Christian group helps everyone in need
by William Roberts
This year’s Red Kettle Campaign has begun, the annual Christmas fundraiser that helps The Salvation Army collect money to meet human needs in local communities across the country. Each year’s campaign brings heightened media attention to The Salvation Army, particularly regarding its beliefs and practices.
In particular, we face such questions as: How does The Salvation Army help people in need? Are we a church? Perhaps most important, is the organization truly committed to serving all those in need?
The Salvation Army is a Christian organization, founded by a small group of people in London in 1865 to serve those who were suffering. They were fueled by their love of God and their belief that God was leading them to do his work on earth. The only qualification to receive help from The Salvation Army was to have a need. That has not changed in more than a century.
We serve nearly 30 million Americans in need each year, from a variety of backgrounds. We do not pick and choose whom we serve based on religion or any other factor, and no one should ever be turned away in need. The Salvation Army has doctrine and beliefs that help guide members of the church in life and on a daily basis. Many people have questioned why The Salvation Army holds certain positions on issues such as homosexuality.
This issue has created misunderstandings and confusion about The Salvation Army. This in turn has led many to think that the Salvation Army judges others and denies them services or employment. None of this is true.
The Salvation Army believes that all people are equal, regardless of
sexual orientation or any other factor, including race, gender and ethnicity. We firmly oppose the vilification and mistreatment of any
member of the lesbian, gay, bisexual and transgender community, just as we oppose the mistreatment of anyone. Any such incident is in clear opposition to all established Salvation Army policy.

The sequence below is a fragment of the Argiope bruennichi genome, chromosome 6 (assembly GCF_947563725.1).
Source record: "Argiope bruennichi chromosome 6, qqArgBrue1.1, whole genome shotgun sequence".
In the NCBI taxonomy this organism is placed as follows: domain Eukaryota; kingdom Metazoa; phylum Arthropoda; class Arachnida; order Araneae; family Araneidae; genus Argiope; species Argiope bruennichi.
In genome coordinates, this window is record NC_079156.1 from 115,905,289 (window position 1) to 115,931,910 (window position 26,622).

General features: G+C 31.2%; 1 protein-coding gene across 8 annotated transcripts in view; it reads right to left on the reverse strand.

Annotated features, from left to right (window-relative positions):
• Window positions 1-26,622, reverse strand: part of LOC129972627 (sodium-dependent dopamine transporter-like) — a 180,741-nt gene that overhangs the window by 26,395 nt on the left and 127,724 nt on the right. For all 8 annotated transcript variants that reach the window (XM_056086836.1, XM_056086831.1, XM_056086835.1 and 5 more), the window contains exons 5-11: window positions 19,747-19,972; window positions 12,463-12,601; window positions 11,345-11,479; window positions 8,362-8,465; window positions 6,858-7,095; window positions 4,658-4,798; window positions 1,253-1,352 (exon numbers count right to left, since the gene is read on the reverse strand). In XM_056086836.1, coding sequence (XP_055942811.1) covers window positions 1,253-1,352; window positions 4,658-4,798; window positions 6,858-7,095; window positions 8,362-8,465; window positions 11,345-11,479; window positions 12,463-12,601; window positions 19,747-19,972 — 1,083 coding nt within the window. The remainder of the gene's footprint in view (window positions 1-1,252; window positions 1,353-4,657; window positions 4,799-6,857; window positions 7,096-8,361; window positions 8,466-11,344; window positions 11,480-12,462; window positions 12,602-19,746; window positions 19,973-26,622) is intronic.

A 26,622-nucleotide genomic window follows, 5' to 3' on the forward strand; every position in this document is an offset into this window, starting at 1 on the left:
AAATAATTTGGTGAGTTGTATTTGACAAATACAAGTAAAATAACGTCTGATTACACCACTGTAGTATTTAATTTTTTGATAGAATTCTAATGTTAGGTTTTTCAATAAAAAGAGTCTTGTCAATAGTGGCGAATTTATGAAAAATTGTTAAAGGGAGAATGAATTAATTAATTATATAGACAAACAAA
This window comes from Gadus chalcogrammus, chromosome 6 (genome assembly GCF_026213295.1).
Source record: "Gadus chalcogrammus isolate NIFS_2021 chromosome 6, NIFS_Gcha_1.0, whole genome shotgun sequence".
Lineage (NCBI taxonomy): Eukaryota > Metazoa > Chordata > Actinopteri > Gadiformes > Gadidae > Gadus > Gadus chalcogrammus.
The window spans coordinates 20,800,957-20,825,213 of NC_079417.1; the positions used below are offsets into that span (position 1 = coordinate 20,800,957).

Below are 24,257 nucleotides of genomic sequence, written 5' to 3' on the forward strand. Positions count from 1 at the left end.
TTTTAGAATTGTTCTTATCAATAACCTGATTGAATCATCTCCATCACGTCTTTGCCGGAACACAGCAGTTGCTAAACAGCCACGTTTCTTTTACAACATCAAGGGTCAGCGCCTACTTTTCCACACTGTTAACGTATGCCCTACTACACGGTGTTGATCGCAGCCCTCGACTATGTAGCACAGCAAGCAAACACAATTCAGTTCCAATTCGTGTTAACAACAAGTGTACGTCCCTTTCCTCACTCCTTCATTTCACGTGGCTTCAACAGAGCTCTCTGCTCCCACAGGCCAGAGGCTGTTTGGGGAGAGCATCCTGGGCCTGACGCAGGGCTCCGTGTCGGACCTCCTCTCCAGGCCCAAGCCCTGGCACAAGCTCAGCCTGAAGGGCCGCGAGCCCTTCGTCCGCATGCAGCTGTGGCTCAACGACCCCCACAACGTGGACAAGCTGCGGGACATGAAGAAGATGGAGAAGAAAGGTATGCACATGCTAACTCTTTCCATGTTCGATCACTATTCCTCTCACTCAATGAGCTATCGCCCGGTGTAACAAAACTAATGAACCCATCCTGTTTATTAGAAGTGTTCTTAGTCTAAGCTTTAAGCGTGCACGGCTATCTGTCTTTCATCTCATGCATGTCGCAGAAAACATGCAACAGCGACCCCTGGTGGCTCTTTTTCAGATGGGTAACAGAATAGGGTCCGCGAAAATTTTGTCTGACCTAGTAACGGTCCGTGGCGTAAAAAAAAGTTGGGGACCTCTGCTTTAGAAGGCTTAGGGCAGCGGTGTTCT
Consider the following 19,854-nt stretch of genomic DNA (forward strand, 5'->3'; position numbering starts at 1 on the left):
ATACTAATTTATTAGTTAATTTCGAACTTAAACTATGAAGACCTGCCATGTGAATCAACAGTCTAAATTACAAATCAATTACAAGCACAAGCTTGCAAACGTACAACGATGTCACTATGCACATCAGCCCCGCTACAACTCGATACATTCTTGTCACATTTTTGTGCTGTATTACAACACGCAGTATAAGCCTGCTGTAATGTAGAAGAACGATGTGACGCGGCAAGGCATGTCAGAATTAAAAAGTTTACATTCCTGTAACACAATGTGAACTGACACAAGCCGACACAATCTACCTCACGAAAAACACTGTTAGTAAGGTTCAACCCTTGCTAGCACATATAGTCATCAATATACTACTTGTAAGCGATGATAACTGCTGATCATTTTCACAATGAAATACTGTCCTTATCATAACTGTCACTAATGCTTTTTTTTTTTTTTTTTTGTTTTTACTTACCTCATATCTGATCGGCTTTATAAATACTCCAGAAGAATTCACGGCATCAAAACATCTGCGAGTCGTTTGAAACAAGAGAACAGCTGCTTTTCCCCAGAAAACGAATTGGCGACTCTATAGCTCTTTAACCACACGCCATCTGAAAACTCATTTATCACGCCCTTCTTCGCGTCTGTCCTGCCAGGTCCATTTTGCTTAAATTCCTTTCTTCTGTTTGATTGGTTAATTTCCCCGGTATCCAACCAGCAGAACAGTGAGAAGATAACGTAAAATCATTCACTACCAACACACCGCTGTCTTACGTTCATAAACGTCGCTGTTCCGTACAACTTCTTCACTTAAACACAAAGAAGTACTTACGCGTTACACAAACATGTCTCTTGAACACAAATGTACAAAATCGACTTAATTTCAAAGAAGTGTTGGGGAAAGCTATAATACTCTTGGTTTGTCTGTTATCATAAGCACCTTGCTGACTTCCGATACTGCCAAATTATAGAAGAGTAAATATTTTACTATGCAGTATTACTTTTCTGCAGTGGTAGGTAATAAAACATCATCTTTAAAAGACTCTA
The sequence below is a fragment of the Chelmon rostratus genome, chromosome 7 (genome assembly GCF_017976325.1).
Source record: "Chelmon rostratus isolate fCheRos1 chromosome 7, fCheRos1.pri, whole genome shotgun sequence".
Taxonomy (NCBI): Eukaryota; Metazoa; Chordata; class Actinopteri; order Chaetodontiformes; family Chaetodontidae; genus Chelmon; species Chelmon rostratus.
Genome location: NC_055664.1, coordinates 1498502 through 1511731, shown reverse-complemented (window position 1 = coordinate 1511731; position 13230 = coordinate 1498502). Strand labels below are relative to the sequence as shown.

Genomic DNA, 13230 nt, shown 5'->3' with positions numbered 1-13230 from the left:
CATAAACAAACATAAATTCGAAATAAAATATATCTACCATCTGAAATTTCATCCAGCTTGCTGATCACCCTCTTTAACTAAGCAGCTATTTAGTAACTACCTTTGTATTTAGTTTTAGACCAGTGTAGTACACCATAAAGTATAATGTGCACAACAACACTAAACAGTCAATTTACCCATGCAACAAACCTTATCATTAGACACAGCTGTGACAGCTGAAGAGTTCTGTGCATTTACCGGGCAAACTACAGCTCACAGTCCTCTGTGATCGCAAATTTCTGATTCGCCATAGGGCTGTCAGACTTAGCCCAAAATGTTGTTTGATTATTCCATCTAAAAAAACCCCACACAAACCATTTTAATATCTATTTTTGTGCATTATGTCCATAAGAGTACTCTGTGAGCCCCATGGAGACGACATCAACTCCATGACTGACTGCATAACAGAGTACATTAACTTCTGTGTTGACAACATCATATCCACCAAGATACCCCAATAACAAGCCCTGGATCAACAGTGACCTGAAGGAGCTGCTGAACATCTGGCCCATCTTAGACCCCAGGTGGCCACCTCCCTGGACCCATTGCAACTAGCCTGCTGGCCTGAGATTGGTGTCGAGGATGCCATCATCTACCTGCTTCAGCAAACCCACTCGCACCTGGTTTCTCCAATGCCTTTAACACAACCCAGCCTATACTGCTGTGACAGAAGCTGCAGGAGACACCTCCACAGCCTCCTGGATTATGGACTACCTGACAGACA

Indeed, this promise is emphatically laid out in our organizational mission statement, which says: “The Salvation Army, an international
movement, is an evangelical part of the universal Christian church. Its
message is based on the Bible. Its ministry is motivated by the love of
God. Its mission is to preach the gospel of Jesus Christand to meet human needs in His name without discrimination.”
The Salvation Army is founded on Christian values and biblical standards, and those in need receive our assistance each year through a broad array of social services, which include food for the hungry, relief for disaster victims, assistance for the disabled, outreach to the elderly and ill, clothing and shelter for the homeless and opportunities for underprivileged children.
Many wrongly believe The Salvation Army lobbies the federal government to deny equal opportunities to people with beliefs that differ from ours.
For more than a decade, The Salvation Army has not engaged any lobbyists, nor does the organization have any lobbyists working on its behalf nationally to lobby for particular laws or to deny liberties to any American. This is not within The Salvation Army’s moral fabric.
Notably, The Salvation Army employs more than 64,000 people from all backgrounds across the country. Employment for holders of those positions, who include social workers, senior care providers, program administrators, athletic coaches, counselors and chefs, is based solely on how well applicants meet job requirements.
Only for employees within The Salvation Army that hold religious responsibilities, such as the 3,500 Salvation Army officers who are ordained ministers in our church, do we seek those whose faith and values are consistent with our theology. In that, we are no different from any other church in America.
The Salvation Army hires the best candidate for a position and offersemployee benefits to all, equally. The Salvation Army adheres to allrelevant employment laws and provides for domestic-partner benefits accordingly.